by John H Marsh


Completed only hours before the last ship left for home and Marion Island was cut off for the winter

ONE OF Crawford's numerous official duties in his capacity as senior civil servant or " Governor" of the Prince Edwards was to act as postmaster. He had brought no stock of stamps, and he had no equipment for the office except a rubber stamp bearing the words: "Marion Island, South Indian Ocean." He had had it made three years previously, along with others for Tristan and Gough, when the proposal to establish meteorological stations on the three islands was being considered, and he anticipated that he might be sent to one of them. Actually he was sent to Tristan, but he kept the stamps for the others in case he might find use for them one day.

I gave him his first official task even before he landed but after he had entered the territorial waters of the Prince Edwards. While we talked he rubber-stamped for me a handful of letters, dating them and signing them "Allan B. Crawford, Acting Postmaster." Before he reached the shore they were on their way to the Union as Marion Island's first official mail, and they were duly posted in Cape Town and delivered through the normal channel. Already they have become philatelic treasures.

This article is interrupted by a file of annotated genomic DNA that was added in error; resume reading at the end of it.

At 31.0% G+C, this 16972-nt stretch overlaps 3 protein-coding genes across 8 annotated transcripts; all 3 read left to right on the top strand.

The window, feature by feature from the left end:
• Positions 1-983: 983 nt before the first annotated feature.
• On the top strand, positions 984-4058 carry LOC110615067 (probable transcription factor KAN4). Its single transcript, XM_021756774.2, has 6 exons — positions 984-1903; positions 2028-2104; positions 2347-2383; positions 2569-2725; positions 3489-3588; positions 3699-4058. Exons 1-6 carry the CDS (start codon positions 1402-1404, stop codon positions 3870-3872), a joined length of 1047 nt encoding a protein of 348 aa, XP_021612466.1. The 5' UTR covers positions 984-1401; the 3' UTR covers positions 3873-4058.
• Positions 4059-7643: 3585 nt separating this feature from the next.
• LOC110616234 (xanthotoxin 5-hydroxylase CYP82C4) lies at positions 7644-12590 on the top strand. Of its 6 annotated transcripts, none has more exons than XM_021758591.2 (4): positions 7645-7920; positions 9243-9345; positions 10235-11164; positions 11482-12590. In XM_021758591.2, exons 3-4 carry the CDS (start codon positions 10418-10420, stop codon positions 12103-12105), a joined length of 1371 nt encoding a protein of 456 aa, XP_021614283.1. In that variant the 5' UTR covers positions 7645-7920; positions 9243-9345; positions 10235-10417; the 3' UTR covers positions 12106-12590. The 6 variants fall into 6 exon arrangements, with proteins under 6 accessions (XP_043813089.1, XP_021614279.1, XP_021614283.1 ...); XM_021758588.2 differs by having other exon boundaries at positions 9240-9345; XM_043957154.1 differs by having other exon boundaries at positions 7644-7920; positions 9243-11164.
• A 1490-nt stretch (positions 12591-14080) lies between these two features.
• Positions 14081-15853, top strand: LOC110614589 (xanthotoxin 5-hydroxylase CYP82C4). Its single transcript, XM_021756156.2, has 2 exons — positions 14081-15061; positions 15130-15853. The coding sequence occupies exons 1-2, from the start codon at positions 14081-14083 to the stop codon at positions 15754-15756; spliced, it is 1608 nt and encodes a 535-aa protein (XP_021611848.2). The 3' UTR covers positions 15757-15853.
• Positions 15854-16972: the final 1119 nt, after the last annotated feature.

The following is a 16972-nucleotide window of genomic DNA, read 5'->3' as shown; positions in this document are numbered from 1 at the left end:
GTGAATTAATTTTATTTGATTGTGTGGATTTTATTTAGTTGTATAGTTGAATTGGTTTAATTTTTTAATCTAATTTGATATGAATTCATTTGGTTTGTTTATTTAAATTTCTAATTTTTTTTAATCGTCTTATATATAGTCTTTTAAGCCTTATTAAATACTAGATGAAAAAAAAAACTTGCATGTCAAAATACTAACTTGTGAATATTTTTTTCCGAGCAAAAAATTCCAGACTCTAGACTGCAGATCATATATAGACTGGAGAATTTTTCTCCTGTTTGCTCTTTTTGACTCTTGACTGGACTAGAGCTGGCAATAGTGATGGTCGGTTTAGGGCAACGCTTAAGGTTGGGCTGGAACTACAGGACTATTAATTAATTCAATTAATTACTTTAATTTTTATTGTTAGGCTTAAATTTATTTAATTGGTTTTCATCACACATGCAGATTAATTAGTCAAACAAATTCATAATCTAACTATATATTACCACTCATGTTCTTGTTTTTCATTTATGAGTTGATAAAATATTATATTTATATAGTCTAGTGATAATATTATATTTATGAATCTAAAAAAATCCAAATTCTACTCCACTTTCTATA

While we were aboard the Good Hope it was reported that Crawford's deputy, Triegaardt, was suffering from suspected peritonitis. He had been confined to his bunk for some days past. Major A.J. Snyman, of the South African Medical Corps, who was travelling in the Good Hope to take charge of the medical supervision of the men ashore and afloat during the frigate's stay, decided that it would be wise to send him back with us in the Natal rather than risk an operation and all its complications down there. Thus, after he had prepared

himself for his year's exile and had come all this way, all he saw of the islands was a glimpse from the tossing motor-boat as he was carried over to the Natal and taken down to her sick bay.

As the sea was too rough to allow the landing stage to be used, Dike reached the Good Hope for the conference by again sliding down the rope from the cliff into a boat. Finlayson hurried back to his ship as soon as his presence was no longer essential, for he was not happy away from her in the conditions then prevailing. The Natal's party returned to their ship before lunch, and immediately the anchor was weighed and she started homeward. Not one on board was sorry to bid farewell to the islands. None had ever known such temperamental and unpleasant weather. During one 12-hour check the wind had changed direction no fewer than 16 times. In nearly 18 days at the islands the frigate had been able to lie at anchor in all less than 100 hours, spread over nine occasions.

Despite the unfavourable sea conditions the Gamtoos's men strove throughout the day to get all their cargo ashore before their departure, scheduled for nightfall. They had only hutment sections and timber left to unload, and this they could float ashore without using the landing stage.